US$20 / AU$28.75
You can plug a seemingly infinite array of input devices into
your Mac. Only a finite number of their controls will be recognized
and work the way you want with macOS's built-in USB drivers. In
some cases, the necessary third-party drivers haven't been updated
in years or longer. In others, they still don't give you the nuance
or feature you want. That's where USB Overdrive fits in.
Since 1999, Alessandro Levi Montalcini has developed this
missing piece for Mac OS X and macOS that lets you bring nearly any
USB device to a Mac and teach it to dance to the tune you play.
After installing USB Overdrive and granting it permission via
the Security Privacy preference pane's General tab, it
controls settings for all input devices currently connected to your
Mac or added later. You can see the list of devices it's managing
in its Status tab.
Use a powerful set of
options and choices to map undefined controls on input devices
macOS doesn't understand or redefine buttons, scroll wheels, and
other inputs from their defaults.
From the Settings menu, you can control settings by default for
all of a single category of device: mouse, keyboard, game
controller, and other. If you'd like to remap the middle button of
your mouse to mute and unmute system sound, with Any Mouse, Any
Application selected at top, just click the middle button and it's
selected in the input list; you can also click to select it. From
the actions popup menu at right, choose System Control, and then
choose Mute Volume under Action to perform.
You also use the Settings menu to adjust mouse behavior, like
scrolling speed and acceleration, with more degrees of choice than
Apple provides. This took me aback on installing it recently, as
USB Overdrive's defaults were much more lively than mine. Just
select macOS from Speed and Acceleration menus to reassert your
previous choices, or adjust the app's options to fit your
I've found that nearly every trackball on the market or
sophisticated-enough mouse requires USB Overdrive, unless the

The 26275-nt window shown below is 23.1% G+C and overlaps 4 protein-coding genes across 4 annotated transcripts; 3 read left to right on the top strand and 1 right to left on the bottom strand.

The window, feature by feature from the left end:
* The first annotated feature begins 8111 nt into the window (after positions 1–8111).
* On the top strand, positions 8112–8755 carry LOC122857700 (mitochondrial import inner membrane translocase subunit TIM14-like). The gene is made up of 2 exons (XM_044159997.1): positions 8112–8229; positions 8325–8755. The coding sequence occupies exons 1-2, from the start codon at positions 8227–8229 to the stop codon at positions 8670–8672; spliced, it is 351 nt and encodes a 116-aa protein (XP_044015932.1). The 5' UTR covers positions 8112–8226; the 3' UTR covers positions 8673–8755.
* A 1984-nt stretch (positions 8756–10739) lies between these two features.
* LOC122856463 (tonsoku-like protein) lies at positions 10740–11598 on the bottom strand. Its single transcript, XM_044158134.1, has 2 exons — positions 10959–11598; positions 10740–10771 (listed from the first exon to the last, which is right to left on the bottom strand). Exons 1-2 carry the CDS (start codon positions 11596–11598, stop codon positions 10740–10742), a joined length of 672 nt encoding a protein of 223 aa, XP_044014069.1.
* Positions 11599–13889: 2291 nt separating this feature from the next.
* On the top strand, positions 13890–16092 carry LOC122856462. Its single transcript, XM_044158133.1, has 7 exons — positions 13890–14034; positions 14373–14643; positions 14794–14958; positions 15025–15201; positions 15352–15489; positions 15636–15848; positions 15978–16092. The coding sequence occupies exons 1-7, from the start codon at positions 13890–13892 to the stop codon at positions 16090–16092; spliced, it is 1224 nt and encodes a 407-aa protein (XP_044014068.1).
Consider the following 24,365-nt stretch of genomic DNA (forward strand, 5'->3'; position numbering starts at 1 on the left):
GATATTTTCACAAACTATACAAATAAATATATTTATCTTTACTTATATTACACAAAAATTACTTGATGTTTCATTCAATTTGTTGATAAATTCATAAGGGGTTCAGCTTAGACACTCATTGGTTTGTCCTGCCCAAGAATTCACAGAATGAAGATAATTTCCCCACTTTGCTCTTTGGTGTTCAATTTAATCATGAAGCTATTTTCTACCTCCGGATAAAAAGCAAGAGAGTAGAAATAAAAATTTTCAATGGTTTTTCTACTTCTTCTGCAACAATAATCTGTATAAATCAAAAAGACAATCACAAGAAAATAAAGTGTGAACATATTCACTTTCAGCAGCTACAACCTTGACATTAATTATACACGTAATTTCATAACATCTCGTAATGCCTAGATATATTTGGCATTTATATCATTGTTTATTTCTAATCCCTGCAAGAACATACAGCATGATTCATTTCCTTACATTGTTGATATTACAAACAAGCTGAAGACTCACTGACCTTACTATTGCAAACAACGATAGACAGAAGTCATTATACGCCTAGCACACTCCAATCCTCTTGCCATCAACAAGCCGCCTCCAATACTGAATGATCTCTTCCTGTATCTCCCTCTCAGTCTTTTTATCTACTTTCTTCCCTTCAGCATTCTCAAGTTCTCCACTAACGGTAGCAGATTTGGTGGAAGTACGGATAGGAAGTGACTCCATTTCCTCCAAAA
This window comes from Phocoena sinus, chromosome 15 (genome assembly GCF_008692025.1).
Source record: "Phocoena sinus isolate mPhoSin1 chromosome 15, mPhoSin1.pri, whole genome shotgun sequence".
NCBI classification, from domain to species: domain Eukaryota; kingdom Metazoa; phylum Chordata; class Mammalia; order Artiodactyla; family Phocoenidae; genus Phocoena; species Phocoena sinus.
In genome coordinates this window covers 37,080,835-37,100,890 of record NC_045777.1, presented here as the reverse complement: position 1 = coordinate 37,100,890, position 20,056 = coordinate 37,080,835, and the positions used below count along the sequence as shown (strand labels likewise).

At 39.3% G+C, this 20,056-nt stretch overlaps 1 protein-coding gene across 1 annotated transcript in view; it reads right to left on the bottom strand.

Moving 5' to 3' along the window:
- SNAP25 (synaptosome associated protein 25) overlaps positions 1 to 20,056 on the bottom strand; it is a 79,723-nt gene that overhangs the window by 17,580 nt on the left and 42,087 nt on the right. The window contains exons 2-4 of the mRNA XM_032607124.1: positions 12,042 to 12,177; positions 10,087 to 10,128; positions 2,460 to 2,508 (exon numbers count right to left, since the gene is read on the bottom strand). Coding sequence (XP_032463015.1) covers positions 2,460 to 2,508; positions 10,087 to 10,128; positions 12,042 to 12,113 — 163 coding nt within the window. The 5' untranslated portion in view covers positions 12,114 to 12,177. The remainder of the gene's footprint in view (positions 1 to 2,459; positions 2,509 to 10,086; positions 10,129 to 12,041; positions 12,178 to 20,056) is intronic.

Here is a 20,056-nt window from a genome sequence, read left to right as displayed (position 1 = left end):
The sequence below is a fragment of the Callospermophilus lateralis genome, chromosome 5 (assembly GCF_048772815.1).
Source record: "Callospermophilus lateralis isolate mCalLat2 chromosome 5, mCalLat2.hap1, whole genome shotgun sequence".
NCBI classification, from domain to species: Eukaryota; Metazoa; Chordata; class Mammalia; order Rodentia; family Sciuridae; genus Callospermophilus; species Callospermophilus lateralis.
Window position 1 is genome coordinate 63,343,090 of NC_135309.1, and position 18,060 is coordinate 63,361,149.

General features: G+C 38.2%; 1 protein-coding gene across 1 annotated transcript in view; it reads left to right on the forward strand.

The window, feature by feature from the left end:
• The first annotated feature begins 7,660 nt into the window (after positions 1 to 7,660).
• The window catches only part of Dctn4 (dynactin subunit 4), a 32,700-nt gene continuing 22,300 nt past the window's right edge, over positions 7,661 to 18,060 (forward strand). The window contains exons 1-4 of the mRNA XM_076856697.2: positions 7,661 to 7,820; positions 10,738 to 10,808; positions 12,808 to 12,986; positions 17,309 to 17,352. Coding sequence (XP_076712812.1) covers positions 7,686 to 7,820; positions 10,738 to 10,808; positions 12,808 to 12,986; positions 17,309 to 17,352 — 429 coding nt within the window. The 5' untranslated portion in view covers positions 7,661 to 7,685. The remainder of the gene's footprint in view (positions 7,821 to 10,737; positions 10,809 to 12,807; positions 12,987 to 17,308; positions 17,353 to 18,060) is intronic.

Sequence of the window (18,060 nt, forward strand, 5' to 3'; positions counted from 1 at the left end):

device maker's driver is absolutely up to date. Apple's frequent
low-level changes for security and input in the last several macOS
releases have left many devices on upgraded Macs abandoned until a
new driver is released—or forever. Installing USB Overdrive
recovers all the lost functionality and adds more flexibility.
The app has vestiges of its ancient origins. If you want to
limit behavior to a single device or app—like a Logitech trackball
while using InDesign to make it more efficient to your purposes—t
here's no simple set of clicks to add it. Instead, a constrained
set of actions requires choosing the input popup menu in Settings,
choosing New Duplicate Settings, and then picking the combination
to limit what you're setting. A future glow-up to the app could
streamline this process.
USB Overdrive requires a
slightly cumbersome process to narrow down the application of
specific input behaviors.
Every Mac utility of at least a certain age also offers to remap
keyboard entries, and USB Overdrive is no exception. You can remap
function keys and put other keys under USB Overdrive's control, and
assign them to any appropriate action.
The developer releases USB Overdrive as shareware, and requests $20 if you find it useful. Without
payment, the app reminds you at login and during a short countdown
when opening up its interface.
USB Overdrive recently officially came out in its macOS 12
compatible version 5.1. The latest release covers macOS 11.1 and
later as well. Earlier versions dating back to macOS 10.2.8 remain available for download.
We last reviewed USB Overdrive in 2009, when we
concluded it offers Mac users…sophisticated button control that can
reduce clicks and speed up productivity.
Mac Gems highlights great nuggets of Mac software, apps that
have a high utility, have a sharp focus on a limited set of
problems to solve, and are generally developed by an individual or
small company. With the strong resurgence of the Mac in recent
years, we want to celebrate tools we use and that readers recommend
to make the most of your macOS experience. Stay tuned for weekly
updates, and send your suggestions to the Mac Gems Twitter feed (@macgems).